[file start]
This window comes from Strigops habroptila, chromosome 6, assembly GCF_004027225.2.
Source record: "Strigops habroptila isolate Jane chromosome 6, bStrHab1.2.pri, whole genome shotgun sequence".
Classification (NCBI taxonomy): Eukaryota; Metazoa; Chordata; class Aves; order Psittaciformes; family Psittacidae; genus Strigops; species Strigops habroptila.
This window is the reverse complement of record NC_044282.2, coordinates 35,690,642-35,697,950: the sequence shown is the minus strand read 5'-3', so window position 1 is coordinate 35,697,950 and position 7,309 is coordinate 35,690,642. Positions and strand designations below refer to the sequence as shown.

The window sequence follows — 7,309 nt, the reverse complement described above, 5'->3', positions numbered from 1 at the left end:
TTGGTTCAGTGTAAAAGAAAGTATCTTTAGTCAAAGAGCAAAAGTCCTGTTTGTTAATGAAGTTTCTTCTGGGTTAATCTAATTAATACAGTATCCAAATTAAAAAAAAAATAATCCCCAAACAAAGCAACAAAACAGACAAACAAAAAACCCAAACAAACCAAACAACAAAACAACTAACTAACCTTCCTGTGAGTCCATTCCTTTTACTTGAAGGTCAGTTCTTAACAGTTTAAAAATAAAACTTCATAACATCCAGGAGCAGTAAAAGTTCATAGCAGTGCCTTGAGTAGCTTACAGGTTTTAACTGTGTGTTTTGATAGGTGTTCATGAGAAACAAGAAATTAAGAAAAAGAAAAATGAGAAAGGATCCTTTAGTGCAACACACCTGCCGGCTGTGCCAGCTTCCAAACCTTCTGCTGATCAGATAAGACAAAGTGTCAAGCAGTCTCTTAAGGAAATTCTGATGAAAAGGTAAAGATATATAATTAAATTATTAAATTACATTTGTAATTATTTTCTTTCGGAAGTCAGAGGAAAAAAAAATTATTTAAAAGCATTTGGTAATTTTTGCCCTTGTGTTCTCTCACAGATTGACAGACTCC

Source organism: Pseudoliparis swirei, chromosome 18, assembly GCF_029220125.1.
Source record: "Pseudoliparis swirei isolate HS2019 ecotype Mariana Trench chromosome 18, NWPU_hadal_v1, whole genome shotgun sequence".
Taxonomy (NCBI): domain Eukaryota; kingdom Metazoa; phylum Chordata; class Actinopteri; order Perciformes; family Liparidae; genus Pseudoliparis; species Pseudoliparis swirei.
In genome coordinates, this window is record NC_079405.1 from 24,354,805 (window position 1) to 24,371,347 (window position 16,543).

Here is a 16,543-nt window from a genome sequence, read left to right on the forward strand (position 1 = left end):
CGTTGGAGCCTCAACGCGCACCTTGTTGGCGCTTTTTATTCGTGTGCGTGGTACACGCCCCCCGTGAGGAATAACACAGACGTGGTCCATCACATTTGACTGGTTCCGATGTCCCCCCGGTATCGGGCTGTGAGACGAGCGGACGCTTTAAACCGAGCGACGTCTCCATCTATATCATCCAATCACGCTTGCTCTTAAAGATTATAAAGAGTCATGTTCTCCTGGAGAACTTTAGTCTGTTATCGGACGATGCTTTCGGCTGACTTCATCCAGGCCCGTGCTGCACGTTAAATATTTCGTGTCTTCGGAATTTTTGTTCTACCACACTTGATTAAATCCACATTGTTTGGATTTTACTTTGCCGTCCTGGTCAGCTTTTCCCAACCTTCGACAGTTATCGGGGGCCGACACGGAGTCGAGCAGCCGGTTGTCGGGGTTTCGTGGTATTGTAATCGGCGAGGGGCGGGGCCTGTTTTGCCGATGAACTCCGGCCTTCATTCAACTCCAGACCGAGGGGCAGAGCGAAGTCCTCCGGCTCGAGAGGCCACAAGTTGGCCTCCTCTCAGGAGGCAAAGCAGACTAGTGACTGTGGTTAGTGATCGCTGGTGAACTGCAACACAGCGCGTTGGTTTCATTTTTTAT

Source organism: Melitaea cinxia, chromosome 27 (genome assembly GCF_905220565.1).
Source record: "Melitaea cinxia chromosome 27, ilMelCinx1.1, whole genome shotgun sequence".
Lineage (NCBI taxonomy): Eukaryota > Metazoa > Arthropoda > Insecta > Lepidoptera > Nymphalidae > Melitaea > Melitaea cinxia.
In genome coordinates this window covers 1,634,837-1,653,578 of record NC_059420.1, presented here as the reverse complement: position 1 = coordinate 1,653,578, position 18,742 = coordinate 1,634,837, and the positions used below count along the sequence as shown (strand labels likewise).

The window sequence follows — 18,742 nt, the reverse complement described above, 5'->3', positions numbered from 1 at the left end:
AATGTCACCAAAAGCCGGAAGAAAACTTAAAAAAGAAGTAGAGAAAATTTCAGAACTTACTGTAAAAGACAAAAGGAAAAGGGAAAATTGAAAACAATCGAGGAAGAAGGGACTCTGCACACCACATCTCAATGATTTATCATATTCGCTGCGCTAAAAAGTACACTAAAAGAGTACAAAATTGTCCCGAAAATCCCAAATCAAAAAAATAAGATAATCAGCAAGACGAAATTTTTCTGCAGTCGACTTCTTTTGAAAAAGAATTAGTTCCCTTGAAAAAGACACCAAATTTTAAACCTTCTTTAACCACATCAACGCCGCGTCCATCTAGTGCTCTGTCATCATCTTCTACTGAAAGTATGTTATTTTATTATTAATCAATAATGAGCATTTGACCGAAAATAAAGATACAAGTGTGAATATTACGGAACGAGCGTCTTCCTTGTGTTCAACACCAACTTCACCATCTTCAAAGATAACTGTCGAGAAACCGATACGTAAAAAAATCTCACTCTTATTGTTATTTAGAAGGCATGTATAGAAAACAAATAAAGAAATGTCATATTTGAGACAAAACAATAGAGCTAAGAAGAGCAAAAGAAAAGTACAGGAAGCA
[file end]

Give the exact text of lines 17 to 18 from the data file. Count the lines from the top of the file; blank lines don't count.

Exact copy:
The window sequence follows — 18,742 nt, the reverse complement described above, 5'->3', positions numbered from 1 at the left end:
AATGTCACCAAAAGCCGGAAGAAAACTTAAAAAAGAAGTAGAGAAAATTTCAGAACTTACTGTAAAAGACAAAAGGAAAAGGGAAAATTGAAAACAATCGAGGAAGAAGGGACTCTGCACACCACATCTCAATGATTTATCATATTCGCTGCGCTAAAAAGTACACTAAAAGAGTACAAAATTGTCCCGAAAATCCCAAATCAAAAAAATAAGATAATCAGCAAGACGAAATTTTTCTGCAGTCGACTTCTTTTGAAAAAGAATTAGTTCCCTTGAAAAAGACACCAAATTTTAAACCTTCTTTAACCACATCAACGCCGCGTCCATCTAGTGCTCTGTCATCATCTTCTACTGAAAGTATGTTATTTTATTATTAATCAATAATGAGCATTTGACCGAAAATAAAGATACAAGTGTGAATATTACGGAACGAGCGTCTTCCTTGTGTTCAACACCAACTTCACCATCTTCAAAGATAACTGTCGAGAAACCGATACGTAAAAAAATCTCACTCTTATTGTTATTTAGAAGGCATGTATAGAAAACAAATAAAGAAATGTCATATTTGAGACAAAACAATAGAGCTAAGAAGAGCAAAAGAAAAGTACAGGAAGCA